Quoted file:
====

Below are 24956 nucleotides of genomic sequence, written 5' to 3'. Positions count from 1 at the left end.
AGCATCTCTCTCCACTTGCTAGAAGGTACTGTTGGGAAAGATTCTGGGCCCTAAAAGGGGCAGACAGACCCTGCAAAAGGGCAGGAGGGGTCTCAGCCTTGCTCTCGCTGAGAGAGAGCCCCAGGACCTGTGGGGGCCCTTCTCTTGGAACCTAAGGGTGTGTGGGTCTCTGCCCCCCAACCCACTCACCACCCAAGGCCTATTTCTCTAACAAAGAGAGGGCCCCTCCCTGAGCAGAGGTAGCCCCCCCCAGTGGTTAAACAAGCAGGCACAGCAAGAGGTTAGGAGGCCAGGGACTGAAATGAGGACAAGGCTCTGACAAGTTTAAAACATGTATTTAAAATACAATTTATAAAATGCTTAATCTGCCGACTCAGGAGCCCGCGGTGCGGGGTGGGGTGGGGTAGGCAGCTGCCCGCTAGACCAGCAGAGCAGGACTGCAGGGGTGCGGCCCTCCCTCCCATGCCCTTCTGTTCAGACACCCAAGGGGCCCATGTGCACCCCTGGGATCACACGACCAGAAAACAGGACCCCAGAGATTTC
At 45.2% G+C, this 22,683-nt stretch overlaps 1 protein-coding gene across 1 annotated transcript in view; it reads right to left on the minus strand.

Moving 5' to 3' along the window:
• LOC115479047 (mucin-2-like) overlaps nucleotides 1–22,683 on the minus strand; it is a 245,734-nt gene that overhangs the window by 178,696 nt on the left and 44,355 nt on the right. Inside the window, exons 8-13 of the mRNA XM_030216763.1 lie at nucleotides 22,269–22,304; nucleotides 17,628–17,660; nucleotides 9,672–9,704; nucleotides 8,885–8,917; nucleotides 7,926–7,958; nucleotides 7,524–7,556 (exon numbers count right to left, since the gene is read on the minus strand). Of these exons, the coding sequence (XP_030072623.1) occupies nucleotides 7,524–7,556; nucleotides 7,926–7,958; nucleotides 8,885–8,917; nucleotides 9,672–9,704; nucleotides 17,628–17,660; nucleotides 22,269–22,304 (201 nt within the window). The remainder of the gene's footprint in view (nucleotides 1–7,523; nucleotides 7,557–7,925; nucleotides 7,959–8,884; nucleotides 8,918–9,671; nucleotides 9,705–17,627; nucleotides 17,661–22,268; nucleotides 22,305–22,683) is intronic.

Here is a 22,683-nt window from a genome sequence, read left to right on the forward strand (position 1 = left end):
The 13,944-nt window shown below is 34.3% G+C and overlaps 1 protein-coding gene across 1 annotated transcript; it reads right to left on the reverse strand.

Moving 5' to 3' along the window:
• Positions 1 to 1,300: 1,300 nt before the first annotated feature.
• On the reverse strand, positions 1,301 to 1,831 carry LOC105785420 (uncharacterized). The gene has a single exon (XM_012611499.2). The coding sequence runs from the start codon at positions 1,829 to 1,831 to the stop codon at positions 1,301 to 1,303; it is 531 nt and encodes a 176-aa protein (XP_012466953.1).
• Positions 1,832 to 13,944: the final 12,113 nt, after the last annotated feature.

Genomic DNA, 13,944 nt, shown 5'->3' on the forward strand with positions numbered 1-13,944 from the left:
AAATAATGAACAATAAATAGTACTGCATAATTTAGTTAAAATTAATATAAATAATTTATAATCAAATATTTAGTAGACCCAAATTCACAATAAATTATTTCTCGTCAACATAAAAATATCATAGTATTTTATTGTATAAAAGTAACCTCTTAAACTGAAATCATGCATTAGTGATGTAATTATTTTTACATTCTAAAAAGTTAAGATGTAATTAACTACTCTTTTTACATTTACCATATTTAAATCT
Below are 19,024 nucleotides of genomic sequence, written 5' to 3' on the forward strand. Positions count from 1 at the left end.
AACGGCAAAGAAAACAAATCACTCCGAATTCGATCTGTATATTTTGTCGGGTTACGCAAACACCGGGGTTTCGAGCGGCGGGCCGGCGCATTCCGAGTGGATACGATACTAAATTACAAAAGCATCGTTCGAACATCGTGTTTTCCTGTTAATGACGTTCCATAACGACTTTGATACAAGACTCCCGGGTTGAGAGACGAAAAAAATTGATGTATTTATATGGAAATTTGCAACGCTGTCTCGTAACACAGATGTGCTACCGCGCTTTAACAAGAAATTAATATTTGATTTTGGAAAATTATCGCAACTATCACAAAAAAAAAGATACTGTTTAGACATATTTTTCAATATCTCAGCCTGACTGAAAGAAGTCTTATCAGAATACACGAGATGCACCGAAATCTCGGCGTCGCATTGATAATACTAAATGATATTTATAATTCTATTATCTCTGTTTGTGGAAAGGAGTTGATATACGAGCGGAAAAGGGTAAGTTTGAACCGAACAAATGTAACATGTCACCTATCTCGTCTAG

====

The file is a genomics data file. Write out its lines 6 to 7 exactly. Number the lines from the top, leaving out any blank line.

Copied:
Here is a 22,683-nt window from a genome sequence, read left to right on the forward strand (position 1 = left end):
The 13,944-nt window shown below is 34.3% G+C and overlaps 1 protein-coding gene across 1 annotated transcript; it reads right to left on the reverse strand.